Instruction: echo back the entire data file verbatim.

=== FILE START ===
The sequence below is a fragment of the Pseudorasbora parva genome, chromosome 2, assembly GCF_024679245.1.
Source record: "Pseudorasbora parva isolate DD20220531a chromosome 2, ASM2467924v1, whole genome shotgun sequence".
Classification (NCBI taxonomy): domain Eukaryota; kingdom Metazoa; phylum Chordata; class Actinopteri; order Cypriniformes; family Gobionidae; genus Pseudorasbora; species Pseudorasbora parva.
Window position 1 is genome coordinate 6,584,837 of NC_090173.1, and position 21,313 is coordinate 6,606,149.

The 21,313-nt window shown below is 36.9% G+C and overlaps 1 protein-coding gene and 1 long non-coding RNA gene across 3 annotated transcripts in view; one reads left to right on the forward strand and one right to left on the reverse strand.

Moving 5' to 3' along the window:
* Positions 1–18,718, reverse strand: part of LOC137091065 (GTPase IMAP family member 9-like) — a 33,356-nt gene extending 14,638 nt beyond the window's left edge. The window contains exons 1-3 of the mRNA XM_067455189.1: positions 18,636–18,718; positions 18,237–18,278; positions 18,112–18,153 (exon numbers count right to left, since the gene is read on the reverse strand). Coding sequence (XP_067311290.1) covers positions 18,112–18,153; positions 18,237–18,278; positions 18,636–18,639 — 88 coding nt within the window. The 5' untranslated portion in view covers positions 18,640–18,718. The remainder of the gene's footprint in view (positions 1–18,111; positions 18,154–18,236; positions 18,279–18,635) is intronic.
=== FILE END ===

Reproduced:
The sequence below is a fragment of the Pseudorasbora parva genome, chromosome 2, assembly GCF_024679245.1.
Source record: "Pseudorasbora parva isolate DD20220531a chromosome 2, ASM2467924v1, whole genome shotgun sequence".
Classification (NCBI taxonomy): domain Eukaryota; kingdom Metazoa; phylum Chordata; class Actinopteri; order Cypriniformes; family Gobionidae; genus Pseudorasbora; species Pseudorasbora parva.
Window position 1 is genome coordinate 6,584,837 of NC_090173.1, and position 21,313 is coordinate 6,606,149.

The 21,313-nt window shown below is 36.9% G+C and overlaps 1 protein-coding gene and 1 long non-coding RNA gene across 3 annotated transcripts in view; one reads left to right on the forward strand and one right to left on the reverse strand.

Moving 5' to 3' along the window:
* Positions 1–18,718, reverse strand: part of LOC137091065 (GTPase IMAP family member 9-like) — a 33,356-nt gene extending 14,638 nt beyond the window's left edge. The window contains exons 1-3 of the mRNA XM_067455189.1: positions 18,636–18,718; positions 18,237–18,278; positions 18,112–18,153 (exon numbers count right to left, since the gene is read on the reverse strand). Coding sequence (XP_067311290.1) covers positions 18,112–18,153; positions 18,237–18,278; positions 18,636–18,639 — 88 coding nt within the window. The 5' untranslated portion in view covers positions 18,640–18,718. The remainder of the gene's footprint in view (positions 1–18,111; positions 18,154–18,236; positions 18,279–18,635) is intronic.